"This is what happens when people don't have anything, when they have their noses constantly rubbed in stuff they can't afford, and they have no reason ever to believe that they will be able to afford it. Hiller takes up this idea: "Consumer society relies on your ability to participate in it. So what we recognise as a consumer now was born out of shorter hours, higher wages and the availability of credit. If you're dealing with a lot of people who don't have the last two, that contract doesn't work. They seem to be targeting the stores selling goods they would normally consume. So perhaps they're rebelling against the system that denies its bounty to them because they can't afford it." — Zoe Williams, The Gaurdian"Those involved – or their apologists – can bleat that it is about unemployment, or police violence, or the cuts in public services. But that is all rubbish. The people who are out on our streets robbing, burning, looting, throwing bottles and putting people of the minimum wage out of a job are self-pitying scumbags." Tony Parsons, Daily Mirror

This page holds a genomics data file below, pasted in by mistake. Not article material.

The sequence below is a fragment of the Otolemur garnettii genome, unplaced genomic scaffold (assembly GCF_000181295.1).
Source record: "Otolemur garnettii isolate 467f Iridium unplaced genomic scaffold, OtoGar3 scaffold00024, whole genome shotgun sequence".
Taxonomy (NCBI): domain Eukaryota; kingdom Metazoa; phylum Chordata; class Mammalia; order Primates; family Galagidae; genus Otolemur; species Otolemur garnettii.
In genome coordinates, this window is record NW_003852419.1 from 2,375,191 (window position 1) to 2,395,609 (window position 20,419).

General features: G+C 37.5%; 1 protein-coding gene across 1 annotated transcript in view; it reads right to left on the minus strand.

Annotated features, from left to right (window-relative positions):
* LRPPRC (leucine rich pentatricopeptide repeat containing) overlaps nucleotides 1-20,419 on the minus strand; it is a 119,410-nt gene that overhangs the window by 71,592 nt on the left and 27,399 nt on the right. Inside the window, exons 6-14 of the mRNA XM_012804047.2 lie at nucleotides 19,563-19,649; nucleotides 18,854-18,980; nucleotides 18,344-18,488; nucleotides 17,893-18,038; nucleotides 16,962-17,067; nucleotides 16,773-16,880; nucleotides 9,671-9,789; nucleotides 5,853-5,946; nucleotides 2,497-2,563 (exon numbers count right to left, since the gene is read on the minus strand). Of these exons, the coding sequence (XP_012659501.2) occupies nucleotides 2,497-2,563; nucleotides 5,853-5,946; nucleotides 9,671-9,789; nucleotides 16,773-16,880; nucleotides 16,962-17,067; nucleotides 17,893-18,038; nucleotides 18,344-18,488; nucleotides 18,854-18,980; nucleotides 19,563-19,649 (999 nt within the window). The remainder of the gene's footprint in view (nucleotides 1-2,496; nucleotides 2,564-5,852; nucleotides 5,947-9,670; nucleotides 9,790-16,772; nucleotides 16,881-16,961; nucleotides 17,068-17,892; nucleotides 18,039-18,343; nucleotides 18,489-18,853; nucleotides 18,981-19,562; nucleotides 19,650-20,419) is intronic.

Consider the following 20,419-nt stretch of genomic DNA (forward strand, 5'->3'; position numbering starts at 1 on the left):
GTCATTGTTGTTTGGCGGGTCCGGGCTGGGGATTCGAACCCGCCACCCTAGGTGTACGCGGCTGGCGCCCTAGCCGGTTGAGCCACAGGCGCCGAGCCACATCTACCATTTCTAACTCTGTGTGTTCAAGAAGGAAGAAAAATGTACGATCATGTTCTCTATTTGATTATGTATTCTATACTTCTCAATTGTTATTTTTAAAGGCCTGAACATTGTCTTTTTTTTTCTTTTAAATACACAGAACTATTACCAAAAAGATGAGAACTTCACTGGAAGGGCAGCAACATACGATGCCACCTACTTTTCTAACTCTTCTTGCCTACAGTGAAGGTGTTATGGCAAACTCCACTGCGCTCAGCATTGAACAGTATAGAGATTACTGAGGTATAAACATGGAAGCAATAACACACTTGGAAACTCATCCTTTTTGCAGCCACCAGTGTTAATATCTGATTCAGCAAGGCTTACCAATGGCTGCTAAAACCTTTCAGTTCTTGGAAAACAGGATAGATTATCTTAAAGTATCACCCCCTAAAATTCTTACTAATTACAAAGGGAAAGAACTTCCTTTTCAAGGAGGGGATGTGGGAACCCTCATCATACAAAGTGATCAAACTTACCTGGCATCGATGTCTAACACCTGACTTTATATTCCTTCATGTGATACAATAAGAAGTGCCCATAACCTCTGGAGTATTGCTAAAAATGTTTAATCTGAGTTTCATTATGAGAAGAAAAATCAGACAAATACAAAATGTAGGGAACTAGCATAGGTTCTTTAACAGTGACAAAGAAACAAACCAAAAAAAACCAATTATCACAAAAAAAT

Aug 10, 2011
London bridge is burning down
It's strange this opposition Parsons, Boris Johnson et al, seem to want between sociological explanation and their right to judge the rioters as "scumbags." As if you can have one but not both. Explaining something doesn't eliminate one's right to judge it, morally. I can understand how a serial killer's mind works and still find his acts evil. The only real difference is that moral judgments won't help me catch him — in fact, will probably get in the way. Socio-economic explanations of the rioting in London are, at the very least, handy ways of telling us when our society is likely to go up in flames, where and at whose hands. Useful information to have, I would have thought.